Amped up Vazquez toils in debut
Lack of command keeps starter from going scheduled three
TUCSON, Ariz. -- Javier Vazquez didn't know exactly how many pitches he'd thrown on Sunday.
His pitch count might have hit 30 alone just in the first inning. Vazquez simply couldn't say -- not with any certainty.
"It felt like 80," Vazquez said.
Whatever the number, the total was higher than he'd have liked.
"It seemed like he was feeling a little bit too strong, maybe a little bit hyped-up," said bench coach Joey Cora, filling in for manager Ozzie Guillen, who was with the team in Mexico.
But, hey, it was just a Cactus League ballgame, and it was Vazquez's first outing of Spring Training. So he might not be surprised that he was hyped-up and didn't craft a masterpiece, although he'd have preferred a performance that looked a tad better than this one did.
Pitching in the wind tunnel that is often Tucson Electric Park, Vazquez couldn't complete his allotted assignment of three innings. He lasted 2 1/3 innings in a split-squad game, gave up five hits and five runs, although only four of those runs were earned.
Was Vazquez simply not feeling well?
"No," he said, "I felt great."
Vazquez just looked at his outing against the Diamondbacks as one of the byproducts of a pitcher trying to get his stuff ready for the regular season. His outing wasn't atypical of what any pitcher might do in his early outings in Cactus League play.
Midseason form isn't necessarily what a pitcher will produce on March 2, and definitely not with a wind blowing balls high and deep into the outfield.
Yet the wind was less of an issue than his command, Vazquez said.
"The worst part is not getting ahead and giving up the home runs, you know; the worst part is being kinda all over the place like I was today," he said. "That was the worst part about it."
His inability to command the strike zone put him in bad pitch counts, and he made it clear he understood the dangers of that quite well.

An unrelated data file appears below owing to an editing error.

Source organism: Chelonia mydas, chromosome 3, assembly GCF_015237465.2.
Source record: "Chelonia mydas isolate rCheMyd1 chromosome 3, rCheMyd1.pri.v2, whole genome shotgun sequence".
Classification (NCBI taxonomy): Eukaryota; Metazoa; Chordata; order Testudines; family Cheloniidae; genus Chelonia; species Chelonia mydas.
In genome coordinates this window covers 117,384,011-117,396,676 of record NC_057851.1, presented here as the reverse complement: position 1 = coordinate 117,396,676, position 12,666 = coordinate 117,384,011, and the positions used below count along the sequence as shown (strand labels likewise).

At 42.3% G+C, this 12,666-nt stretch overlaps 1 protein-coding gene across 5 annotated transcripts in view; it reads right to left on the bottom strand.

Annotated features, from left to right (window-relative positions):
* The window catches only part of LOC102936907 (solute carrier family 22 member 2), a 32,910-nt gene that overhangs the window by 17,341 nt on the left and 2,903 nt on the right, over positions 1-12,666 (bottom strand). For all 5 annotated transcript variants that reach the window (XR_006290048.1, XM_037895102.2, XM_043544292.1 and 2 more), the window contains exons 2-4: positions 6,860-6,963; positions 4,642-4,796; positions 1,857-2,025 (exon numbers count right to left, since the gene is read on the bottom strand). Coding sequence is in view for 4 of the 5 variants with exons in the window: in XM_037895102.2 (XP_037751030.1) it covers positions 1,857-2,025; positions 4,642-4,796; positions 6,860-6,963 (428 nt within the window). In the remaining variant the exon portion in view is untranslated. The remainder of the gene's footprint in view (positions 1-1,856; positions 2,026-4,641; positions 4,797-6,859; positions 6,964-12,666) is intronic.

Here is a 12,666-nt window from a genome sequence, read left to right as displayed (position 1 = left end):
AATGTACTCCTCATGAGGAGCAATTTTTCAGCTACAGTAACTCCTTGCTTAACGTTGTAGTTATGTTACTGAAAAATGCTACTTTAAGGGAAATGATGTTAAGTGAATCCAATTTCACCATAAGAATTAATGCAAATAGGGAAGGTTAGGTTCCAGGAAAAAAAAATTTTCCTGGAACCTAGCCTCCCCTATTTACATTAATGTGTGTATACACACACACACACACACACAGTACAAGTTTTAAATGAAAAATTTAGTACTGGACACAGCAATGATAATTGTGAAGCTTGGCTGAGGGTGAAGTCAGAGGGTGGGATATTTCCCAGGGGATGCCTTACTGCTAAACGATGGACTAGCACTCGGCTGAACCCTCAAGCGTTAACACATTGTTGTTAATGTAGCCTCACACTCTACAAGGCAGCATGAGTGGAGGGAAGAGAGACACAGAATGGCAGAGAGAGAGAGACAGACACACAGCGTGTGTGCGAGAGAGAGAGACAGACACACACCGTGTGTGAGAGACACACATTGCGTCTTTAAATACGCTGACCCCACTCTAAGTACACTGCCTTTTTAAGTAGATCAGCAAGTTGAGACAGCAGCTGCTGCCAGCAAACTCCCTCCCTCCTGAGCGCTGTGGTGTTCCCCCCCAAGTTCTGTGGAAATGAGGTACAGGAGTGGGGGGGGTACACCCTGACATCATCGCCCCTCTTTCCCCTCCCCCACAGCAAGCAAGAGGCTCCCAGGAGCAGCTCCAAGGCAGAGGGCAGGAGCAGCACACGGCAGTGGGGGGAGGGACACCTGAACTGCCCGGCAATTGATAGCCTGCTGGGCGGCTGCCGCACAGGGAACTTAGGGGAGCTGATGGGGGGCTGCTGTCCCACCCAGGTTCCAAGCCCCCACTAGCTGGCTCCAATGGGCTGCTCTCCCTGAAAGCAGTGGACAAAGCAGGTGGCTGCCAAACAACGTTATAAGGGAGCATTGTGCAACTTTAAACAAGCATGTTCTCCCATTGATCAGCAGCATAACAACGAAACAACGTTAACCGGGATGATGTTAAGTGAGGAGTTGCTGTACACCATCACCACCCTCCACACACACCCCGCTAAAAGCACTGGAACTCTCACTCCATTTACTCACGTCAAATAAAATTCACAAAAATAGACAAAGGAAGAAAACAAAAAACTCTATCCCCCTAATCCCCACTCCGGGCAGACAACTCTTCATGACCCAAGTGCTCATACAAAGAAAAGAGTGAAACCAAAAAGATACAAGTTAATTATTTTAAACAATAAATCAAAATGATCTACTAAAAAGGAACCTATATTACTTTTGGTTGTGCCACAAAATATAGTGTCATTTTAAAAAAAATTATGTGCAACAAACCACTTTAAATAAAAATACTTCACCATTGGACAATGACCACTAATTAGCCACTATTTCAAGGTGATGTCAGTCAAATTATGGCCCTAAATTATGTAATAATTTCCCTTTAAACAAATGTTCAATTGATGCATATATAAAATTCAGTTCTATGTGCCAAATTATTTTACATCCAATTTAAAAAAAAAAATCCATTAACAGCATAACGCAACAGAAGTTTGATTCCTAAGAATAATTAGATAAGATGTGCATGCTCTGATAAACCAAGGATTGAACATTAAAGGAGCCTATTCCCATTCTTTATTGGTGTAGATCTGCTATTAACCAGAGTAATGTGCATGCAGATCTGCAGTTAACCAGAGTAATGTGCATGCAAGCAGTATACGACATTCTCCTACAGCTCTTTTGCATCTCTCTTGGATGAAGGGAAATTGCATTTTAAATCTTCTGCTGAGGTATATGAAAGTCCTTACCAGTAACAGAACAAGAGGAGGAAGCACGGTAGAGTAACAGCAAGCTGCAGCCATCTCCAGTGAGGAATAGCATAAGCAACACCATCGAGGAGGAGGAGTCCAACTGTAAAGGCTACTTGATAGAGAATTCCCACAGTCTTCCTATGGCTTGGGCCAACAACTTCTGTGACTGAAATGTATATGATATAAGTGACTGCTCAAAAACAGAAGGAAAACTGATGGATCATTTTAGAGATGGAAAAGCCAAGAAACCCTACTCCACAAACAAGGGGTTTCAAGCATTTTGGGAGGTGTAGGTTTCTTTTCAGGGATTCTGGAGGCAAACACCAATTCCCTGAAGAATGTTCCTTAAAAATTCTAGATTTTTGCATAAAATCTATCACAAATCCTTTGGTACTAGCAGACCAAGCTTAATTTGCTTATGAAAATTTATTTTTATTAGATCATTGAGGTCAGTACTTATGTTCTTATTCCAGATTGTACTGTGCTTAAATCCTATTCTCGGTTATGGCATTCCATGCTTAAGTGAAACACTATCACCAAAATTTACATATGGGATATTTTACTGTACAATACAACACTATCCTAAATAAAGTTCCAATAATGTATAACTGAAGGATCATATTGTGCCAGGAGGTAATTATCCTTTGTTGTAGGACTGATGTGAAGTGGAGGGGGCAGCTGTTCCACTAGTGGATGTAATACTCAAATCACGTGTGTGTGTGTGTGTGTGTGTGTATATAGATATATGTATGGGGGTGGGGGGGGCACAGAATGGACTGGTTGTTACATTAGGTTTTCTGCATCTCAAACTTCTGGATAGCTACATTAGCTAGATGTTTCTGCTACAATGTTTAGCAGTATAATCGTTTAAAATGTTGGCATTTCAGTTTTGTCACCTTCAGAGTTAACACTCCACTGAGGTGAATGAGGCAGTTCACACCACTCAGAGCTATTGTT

"In the regular season, you can't get behind hitters," he said. "You gotta stay ahead of them -- down in the zone. When you're not, that's what happens."
But this isn't the regular season. It's the exhibition season, and pitchers, even the ones with Vazquez's pedigree, can find the going difficult when they aren't sharp. And he wasn't sharp, Cora said.
"He ran a little bit out of gas, obviously, because he threw a lot of pitches in the first inning," Cora said.
He can file an outing like this one away and keep honing his talents.
He's here to work on his stuff -- his fastball and the rest of it. He's here to get ready for the 2008 season. What he does here isn't a measure of what he'll do in the season, as his Spring Training performance last season showed.
"I don't think I threw a good game in Spring Training last year," Vazquez said.
Once the '07 season started, Vazquez was a different pitcher. He went 15-8 with a 3.74 ERA. So he knows what to do with this ugly outing: forget about it.
What he won't forget, though, is the root of what his struggles were on Sunday: his inability to command the strike zone. That was behind Vazquez's frustration with his outing, not the five runs and hits he gave up.
"That's the worst part of today," Vazquez said. "Not doing that."
Justice B. Hill is a reporter for MLB.com. This story was not subject to the approval of Major League Baseball or its clubs.